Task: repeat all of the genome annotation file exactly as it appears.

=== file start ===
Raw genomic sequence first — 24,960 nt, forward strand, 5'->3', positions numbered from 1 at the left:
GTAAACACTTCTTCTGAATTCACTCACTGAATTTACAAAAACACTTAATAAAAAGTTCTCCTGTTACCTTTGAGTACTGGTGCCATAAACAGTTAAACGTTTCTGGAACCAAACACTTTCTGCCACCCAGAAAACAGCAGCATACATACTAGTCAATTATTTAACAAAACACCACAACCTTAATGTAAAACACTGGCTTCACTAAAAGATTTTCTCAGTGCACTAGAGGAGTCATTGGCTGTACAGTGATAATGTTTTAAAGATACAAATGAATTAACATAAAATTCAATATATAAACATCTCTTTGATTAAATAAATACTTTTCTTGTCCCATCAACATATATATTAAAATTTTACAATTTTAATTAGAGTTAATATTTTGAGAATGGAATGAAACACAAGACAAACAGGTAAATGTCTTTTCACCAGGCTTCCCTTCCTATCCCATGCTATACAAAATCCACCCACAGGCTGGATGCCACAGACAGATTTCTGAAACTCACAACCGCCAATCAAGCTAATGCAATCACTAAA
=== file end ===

Raw genomic sequence first — 24,960 nt, forward strand, 5'->3', positions numbered from 1 at the left:
GTAAACACTTCTTCTGAATTCACTCACTGAATTTACAAAAACACTTAATAAAAAGTTCTCCTGTTACCTTTGAGTACTGGTGCCATAAACAGTTAAACGTTTCTGGAACCAAACACTTTCTGCCACCCAGAAAACAGCAGCATACATACTAGTCAATTATTTAACAAAACACCACAACCTTAATGTAAAACACTGGCTTCACTAAAAGATTTTCTCAGTGCACTAGAGGAGTCATTGGCTGTACAGTGATAATGTTTTAAAGATACAAATGAATTAACATAAAATTCAATATATAAACATCTCTTTGATTAAATAAATACTTTTCTTGTCCCATCAACATATATATTAAAATTTTACAATTTTAATTAGAGTTAATATTTTGAGAATGGAATGAAACACAAGACAAACAGGTAAATGTCTTTTCACCAGGCTTCCCTTCCTATCCCATGCTATACAAAATCCACCCACAGGCTGGATGCCACAGACAGATTTCTGAAACTCACAACCGCCAATCAAGCTAATGCAATCACTAAA